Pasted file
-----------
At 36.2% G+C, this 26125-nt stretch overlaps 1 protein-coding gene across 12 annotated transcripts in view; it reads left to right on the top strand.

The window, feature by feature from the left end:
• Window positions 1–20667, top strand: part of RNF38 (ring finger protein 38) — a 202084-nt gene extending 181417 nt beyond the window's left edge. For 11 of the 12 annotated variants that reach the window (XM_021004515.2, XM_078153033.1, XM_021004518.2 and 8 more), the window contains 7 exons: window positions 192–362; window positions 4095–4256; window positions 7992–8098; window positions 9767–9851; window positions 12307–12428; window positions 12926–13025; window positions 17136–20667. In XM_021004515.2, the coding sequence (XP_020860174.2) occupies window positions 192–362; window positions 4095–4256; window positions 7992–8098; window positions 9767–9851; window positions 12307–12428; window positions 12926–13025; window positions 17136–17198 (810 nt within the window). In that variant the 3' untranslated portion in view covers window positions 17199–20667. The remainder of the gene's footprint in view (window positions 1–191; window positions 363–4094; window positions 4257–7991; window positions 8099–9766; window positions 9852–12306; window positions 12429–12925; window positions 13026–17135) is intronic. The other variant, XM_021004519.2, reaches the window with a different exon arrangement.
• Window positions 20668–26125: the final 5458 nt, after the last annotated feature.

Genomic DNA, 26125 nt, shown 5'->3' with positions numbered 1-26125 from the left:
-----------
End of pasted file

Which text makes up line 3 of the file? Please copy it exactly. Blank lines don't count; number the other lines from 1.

• Window positions 1–20667, top strand: part of RNF38 (ring finger protein 38) — a 202084-nt gene extending 181417 nt beyond the window's left edge. For 11 of the 12 annotated variants that reach the window (XM_021004515.2, XM_078153033.1, XM_021004518.2 and 8 more), the window contains 7 exons: window positions 192–362; window positions 4095–4256; window positions 7992–8098; window positions 9767–9851; window positions 12307–12428; window positions 12926–13025; window positions 17136–20667. In XM_021004515.2, the coding sequence (XP_020860174.2) occupies window positions 192–362; window positions 4095–4256; window positions 7992–8098; window positions 9767–9851; window positions 12307–12428; window positions 12926–13025; window positions 17136–17198 (810 nt within the window). In that variant the 3' untranslated portion in view covers window positions 17199–20667. The remainder of the gene's footprint in view (window positions 1–191; window positions 363–4094; window positions 4257–7991; window positions 8099–9766; window positions 9852–12306; window positions 12429–12925; window positions 13026–17135) is intronic. The other variant, XM_021004519.2, reaches the window with a different exon arrangement.